In my opinion meaning-making has been given a bad name and gets a lot of bad press. We love the “good guys” in movies but tend to hold that behavior as naive and dreamy in real life. We have no shortage of real-life cultural heroines and heroes in our own families, amongst our friends and colleagues. And beyond that people like: bev hooks, Kofi Annan, Winona LaDuke, Arvol Looking Horse, Mathatma Ghandi, Nelson Mandela…and many, many others.
But what about the regular gal or guy who thinks about their life? The regular Josephine or Joe who asks, “Why” or “Why not?” and isn’t satisfied by the answer, “Because that’s the way things are.” She or he believes in the value and importance of deciding what one’s life is about, and deciding to promote values and ethics that make the world a more just and humane place. I feel the same way. The affect one person has in a family, a school or a community is as important as the impact of the leader of a nation. We are all world leaders, we all lead a nation.
There is nothing in the world we can’t make improve on if we work together. You matter. Your contribution mattes. Your contribution is unique and powerful. Did you think you were here for no reason at all? For a moment let’s play “what if.” What if …meaning-making became as popular as make-up, soccer, football or Hollywood. What would that look like? What if …the money spent happily on stadiums and water for golf courses was spent to pay for children and youth to go to meaning-making summer camp. What would that look like? What if …we always listened to elders, veterans and children. What would that look like? What if… we passed laws that every law-maker had to defend how a law would affect the children seven generations into the future. What would that look like? What if …describe your own visionary questions. There’s nothing wrong at all with soccer or make-up or Hollywood; the problem is that we choose not to give equal value or energy to other important issues and activities. But I think we must find the love, courage and audacity to think about complex issues confronting our children in the future. You can name those issues without me doing that here.
I believe most folks are afraid of the complexity of our own majesty as human beings. I know that I am, it’s a fearsome responsibility and one we’d mostly prefer not to think about. My most recent touchstone for courage was, by happenstance, finding
. When you have a moment read about this inspiring and extraordinary foundation and, more importantly, the people they find around the world who “exercise their own creative instincts for the benefit of human society.” There are others organizations like it, this is just one.
Another touchstone for meaning-making is Reconciliation Australia. This program for racial and cultural reconciliation is more than a decade old and still going strong. It’s a model for any country. A whole nation committed itself and its citizens to reconciliation, apology and restoration to begin to atone for the atrocities committed as a conquering nation imposed itself on native people, decimating their family and community structure, their freedom, their self-determination. Reconciliation Australia seeks to built a partnership for the future generations beyond color, ethnicity and genocide. Howa! (http://www.reconciliation.org.au/) No, it’s not perfect but it sure is a staggering goal, isn’t it? “Building relationships for change between Indigenous and non-Indigenous Australians.” Nothing mousey about that goal! And just as audacious is the title of the Reconcile website: “Reconcile – It’s all our story – Sorry.” This is an attempt at nation humility. Is everyone agreed? No. Is everybody happy about Reconciliation Australia? No. Is it perfect? No. Is making a nationwide attempt at peace, restitution and reconciliation a worthy goal and powerful modeling for youth? A thousand times yes.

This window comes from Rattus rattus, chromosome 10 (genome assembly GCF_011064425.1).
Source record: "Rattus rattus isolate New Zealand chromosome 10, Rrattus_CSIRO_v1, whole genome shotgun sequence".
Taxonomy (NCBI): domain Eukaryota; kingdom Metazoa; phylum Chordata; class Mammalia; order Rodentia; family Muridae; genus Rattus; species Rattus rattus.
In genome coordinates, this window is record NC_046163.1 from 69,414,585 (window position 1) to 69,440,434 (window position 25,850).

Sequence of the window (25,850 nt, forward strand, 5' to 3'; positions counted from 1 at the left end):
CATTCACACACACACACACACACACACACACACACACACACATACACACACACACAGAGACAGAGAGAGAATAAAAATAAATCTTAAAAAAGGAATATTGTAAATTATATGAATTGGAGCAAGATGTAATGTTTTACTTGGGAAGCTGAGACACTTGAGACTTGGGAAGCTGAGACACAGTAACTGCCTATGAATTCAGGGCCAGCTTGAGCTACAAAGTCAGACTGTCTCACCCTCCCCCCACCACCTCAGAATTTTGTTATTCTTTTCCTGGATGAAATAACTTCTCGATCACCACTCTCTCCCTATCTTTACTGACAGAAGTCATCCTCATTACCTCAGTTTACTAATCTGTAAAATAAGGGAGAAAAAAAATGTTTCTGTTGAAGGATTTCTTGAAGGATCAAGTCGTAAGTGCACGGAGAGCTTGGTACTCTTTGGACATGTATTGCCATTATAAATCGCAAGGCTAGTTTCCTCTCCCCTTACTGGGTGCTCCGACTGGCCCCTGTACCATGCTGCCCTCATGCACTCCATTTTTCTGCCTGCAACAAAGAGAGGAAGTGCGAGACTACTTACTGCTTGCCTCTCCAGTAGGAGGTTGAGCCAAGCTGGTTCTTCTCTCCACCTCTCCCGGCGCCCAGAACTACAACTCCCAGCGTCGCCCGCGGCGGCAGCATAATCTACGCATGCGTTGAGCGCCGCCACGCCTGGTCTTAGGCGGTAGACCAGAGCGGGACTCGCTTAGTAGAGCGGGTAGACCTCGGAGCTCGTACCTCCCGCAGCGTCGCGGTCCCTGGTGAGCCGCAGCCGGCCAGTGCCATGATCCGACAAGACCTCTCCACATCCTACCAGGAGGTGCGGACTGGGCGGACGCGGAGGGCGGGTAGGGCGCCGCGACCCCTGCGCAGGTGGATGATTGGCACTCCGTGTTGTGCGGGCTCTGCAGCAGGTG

When I was last in Australia a few years back I learned about Reconciliation Australia because every bus stop and billboard had a poster asking each citizen of Australia to write, call or email their feelings about the shared history of their nation as Indigenous and non-Indigenous Australians, its present and its future. There have been specific outcomes, for examples, just one is Reconciliation Australia’s dedication to closing the unacceptable 17-year life expectancy gap between Indigenous and non-Indigenous children.
The deep meaning in both examples, The MacArthur Foundation and Reconciliation Australia, is to be reminded that we are surrounded by people who are dreaming audacious dreams for the good of humankind and for the good of civilization.
So, dream big. Be good. Set an example. Speak up. Help out. Be naive. Don’t be dissuaded by nay-sayers and the already heart-broken who cannot support your dreams.
Well, until next time, keep your dreams alive and know that you are here for a reason. Whatever you are here to do nobody else can do. We are each unique and sacred.
Peace and balance!